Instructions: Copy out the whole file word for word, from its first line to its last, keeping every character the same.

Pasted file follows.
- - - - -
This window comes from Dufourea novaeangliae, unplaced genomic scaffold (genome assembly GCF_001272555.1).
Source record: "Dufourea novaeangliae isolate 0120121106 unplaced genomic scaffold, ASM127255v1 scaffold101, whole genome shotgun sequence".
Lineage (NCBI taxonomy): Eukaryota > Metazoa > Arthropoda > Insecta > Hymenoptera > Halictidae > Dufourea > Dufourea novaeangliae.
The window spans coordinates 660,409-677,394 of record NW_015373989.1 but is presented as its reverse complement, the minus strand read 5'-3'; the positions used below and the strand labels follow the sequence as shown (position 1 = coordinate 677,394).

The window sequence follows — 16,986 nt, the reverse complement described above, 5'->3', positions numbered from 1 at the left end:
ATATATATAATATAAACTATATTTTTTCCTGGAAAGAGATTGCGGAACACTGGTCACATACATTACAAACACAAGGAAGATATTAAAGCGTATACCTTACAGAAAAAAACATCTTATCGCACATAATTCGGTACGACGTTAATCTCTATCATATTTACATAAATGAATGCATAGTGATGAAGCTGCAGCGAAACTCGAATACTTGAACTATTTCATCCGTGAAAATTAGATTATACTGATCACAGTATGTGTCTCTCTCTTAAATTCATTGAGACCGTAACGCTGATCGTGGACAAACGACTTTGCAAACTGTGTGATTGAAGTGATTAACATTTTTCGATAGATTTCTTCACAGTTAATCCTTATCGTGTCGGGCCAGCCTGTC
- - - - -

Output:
This window comes from Dufourea novaeangliae, unplaced genomic scaffold (genome assembly GCF_001272555.1).
Source record: "Dufourea novaeangliae isolate 0120121106 unplaced genomic scaffold, ASM127255v1 scaffold101, whole genome shotgun sequence".
Lineage (NCBI taxonomy): Eukaryota > Metazoa > Arthropoda > Insecta > Hymenoptera > Halictidae > Dufourea > Dufourea novaeangliae.
The window spans coordinates 660,409-677,394 of record NW_015373989.1 but is presented as its reverse complement, the minus strand read 5'-3'; the positions used below and the strand labels follow the sequence as shown (position 1 = coordinate 677,394).

The window sequence follows — 16,986 nt, the reverse complement described above, 5'->3', positions numbered from 1 at the left end:
ATATATATAATATAAACTATATTTTTTCCTGGAAAGAGATTGCGGAACACTGGTCACATACATTACAAACACAAGGAAGATATTAAAGCGTATACCTTACAGAAAAAAACATCTTATCGCACATAATTCGGTACGACGTTAATCTCTATCATATTTACATAAATGAATGCATAGTGATGAAGCTGCAGCGAAACTCGAATACTTGAACTATTTCATCCGTGAAAATTAGATTATACTGATCACAGTATGTGTCTCTCTCTTAAATTCATTGAGACCGTAACGCTGATCGTGGACAAACGACTTTGCAAACTGTGTGATTGAAGTGATTAACATTTTTCGATAGATTTCTTCACAGTTAATCCTTATCGTGTCGGGCCAGCCTGTC